We show in Fig. 8 the fraction of matter enclosed within cooled objects (galaxies) and stars ([FORMULA]). We see that our results agree with the observed mass of stars (which may be more robust than the observed redshift evolution of the star formation rate itself). This could be expected since our model for galaxy formation (though in a more detailed version) was already checked in Valageas & Schaeffer (1999a) against observations. In particular, the cooled fraction [FORMULA] at [FORMULA] obtained with photoionization heating only (upper panel) is rather large. However, the mass of stars we obtain agrees with observations which shows that we do not encounter the overcooling problem. This is due to the small star formation efficiency implied by several processes: ejection of matter by supernovae and stellar winds, energy released by halos mergings and collapse.

[FIGURE] Fig. 8. The redshift evolution of the fraction of baryonic matter embedded within cooled objects [FORMULA] (solid line) and stars [FORMULA] (dashed line). The data point at [FORMULA] shows the observed mass within stars, from Fukugita et al.(1998).

Of course, we recover the behaviour seen in Fig. 7. In particular, for strong heating of the IGM we clearly see the saturation of the mass of cooled gas at lowzand the upper bound for the mass of stars it implies . Note that this feedback effect is quite general. Indeed, we require the reheating of the IGM to be large enough to affect cluster formation at [FORMULA] for halos with a virial temperature [FORMULA] keV. It is clear that this implies a significant effect onto galaxy formation at low redshift, since galaxies consist of shallower potential wells [FORMULA] keV. Since we must simultaneously describe galaxies, quasars and clusters, this leads to contradictory constraints. Indeed, the cluster [FORMULA] relation requires a high reheating temperature [FORMULA] K (see Sect. 4.3) while the observed star formation rate requires a small enough reheating, [FORMULA] K, so as not to inhibit too much galaxy formation. Thus, we see from Fig. 7 and Fig. 11 that these constraints imply a reheating temperature [FORMULA] K and [FORMULA]. This clearly shows the importance of using global models like ours (even though simplified) which allow one to evaluate the consequences of such processes on all objects (galaxies, clusters,...). Indeed, this provides strong constraints on such descriptions and it is the only way to test the global validity of these scenarios which should simultaneously account for all structure formation processes. We also note that a large fraction of baryonic matter at [FORMULA] is embedded within density fluctuations in the IGM and Lyman-[FORMULA] clouds with a rather large temperature [FORMULA] K. Part of this component may be difficult to observe.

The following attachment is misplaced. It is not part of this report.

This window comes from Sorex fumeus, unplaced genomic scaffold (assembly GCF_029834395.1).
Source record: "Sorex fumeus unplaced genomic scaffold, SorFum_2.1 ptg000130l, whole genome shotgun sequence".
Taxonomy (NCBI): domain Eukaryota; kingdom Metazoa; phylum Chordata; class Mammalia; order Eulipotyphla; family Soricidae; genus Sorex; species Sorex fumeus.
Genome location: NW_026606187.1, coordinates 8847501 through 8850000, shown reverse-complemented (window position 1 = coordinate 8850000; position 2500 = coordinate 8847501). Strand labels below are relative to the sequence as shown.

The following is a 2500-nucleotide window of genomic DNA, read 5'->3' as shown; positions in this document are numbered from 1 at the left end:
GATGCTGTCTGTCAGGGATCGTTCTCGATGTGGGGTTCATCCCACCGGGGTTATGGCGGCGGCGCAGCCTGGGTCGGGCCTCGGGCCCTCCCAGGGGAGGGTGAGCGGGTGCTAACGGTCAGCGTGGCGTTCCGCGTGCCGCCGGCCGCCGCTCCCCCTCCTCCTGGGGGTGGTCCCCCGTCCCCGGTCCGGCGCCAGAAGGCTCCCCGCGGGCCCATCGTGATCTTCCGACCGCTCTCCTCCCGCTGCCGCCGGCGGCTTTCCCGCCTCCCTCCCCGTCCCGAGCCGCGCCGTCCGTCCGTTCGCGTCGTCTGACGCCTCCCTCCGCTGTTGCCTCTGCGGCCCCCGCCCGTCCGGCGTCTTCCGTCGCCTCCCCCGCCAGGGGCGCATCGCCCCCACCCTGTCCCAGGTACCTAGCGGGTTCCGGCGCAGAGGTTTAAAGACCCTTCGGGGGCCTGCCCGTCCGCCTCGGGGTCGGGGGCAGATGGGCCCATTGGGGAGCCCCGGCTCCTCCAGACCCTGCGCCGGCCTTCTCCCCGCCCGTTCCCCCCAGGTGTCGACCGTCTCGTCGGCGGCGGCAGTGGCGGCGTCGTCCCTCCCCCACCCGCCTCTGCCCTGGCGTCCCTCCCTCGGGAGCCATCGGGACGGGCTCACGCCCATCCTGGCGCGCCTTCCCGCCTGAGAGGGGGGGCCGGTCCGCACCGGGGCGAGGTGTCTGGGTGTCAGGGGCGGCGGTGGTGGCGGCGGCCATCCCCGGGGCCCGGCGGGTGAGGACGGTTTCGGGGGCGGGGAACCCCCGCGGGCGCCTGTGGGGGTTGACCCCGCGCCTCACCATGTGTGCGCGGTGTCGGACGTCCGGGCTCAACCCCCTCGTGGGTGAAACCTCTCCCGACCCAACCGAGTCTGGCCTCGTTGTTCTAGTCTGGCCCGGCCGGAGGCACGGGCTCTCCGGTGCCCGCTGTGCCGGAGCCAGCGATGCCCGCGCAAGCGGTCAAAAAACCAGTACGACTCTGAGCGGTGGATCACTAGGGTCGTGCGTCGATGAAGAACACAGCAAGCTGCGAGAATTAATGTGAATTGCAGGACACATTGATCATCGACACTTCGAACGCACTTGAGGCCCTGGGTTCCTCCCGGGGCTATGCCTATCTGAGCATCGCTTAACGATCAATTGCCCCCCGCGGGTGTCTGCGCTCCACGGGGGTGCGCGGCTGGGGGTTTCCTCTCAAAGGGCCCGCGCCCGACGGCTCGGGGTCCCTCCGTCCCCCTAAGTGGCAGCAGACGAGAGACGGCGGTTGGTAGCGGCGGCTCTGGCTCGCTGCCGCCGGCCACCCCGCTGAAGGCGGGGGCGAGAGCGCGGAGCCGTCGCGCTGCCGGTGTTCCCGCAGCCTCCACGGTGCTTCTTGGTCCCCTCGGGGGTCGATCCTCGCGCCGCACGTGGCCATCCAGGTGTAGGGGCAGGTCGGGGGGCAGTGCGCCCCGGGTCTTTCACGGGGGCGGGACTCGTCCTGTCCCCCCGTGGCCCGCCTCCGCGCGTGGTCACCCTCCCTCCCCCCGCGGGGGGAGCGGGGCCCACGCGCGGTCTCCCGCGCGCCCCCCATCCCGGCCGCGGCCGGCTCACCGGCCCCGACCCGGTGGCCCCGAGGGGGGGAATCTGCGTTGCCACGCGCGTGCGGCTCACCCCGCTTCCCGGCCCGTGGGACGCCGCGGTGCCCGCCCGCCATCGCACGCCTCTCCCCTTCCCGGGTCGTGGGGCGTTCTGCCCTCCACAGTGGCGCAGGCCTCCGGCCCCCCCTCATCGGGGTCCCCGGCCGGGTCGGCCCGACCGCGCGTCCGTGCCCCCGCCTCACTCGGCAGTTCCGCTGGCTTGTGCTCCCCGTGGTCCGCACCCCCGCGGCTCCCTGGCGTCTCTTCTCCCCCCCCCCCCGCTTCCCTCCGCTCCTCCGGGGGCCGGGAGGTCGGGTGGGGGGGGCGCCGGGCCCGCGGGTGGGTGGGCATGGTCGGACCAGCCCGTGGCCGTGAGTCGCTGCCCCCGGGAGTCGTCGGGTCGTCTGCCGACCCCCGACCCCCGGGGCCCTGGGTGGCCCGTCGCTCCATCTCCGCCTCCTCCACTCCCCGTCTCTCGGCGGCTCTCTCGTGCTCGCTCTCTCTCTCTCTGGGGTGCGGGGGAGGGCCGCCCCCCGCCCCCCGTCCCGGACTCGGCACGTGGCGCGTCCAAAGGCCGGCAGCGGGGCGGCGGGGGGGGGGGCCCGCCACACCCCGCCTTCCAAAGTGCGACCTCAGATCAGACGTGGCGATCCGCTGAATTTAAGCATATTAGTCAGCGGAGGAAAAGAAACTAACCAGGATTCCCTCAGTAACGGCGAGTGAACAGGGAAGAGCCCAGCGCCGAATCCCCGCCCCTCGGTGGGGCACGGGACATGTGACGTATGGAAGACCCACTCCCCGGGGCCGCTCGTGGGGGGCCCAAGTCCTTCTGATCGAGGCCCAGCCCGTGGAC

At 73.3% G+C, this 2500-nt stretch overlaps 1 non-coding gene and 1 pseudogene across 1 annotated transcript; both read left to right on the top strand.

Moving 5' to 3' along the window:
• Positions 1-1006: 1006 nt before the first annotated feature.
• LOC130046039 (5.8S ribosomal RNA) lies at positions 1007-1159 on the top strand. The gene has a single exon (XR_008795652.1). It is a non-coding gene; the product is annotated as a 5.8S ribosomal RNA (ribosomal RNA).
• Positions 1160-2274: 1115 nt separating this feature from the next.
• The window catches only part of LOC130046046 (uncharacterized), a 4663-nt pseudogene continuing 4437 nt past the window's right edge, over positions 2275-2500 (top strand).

4.2. Quasar luminosity function

We display in Fig. 9 the redshift evolution of the quasar luminosity function for all scenarios. We can see that at large redshifts [FORMULA] all curves nearly superpose since the additional energy source (from quasars or supernovae) plays no role at early times. On the other hand, as was the case for star formation, at small redshift [FORMULA] the entropy "floor" induced by quasar heating leads to a decrease of the quasar luminosity function which slightly improves the agreement with observations. Thus, although the decline at low z of the QSO multiplicity function is a natural outcome of our model even for the original scenario with photoionization heating only (dotted line), part of this decrease may also be due to the entropy production by quasars at earlier times. In view of the simplicity of our model for quasar formation, which is a natural outcome of our description of galaxies, we think our predictions agree reasonably well with observations. Of course, the physics of quasars may be more intricate than the description we use in this article but any meaningfull improvement would require a detailed model of the accretion processes leading to quasar formation, which is beyond the scope of this study.

[FIGURE] Fig. 9. The evolution with redshift of the B-band quasar luminosity function in comoving Mpc-3. The dotted lines correspond to photoionization heating only, the solid lines to supernova heating and the dashed lines to quasar heating. The data points are from Pei (1995).

4.3. Clusters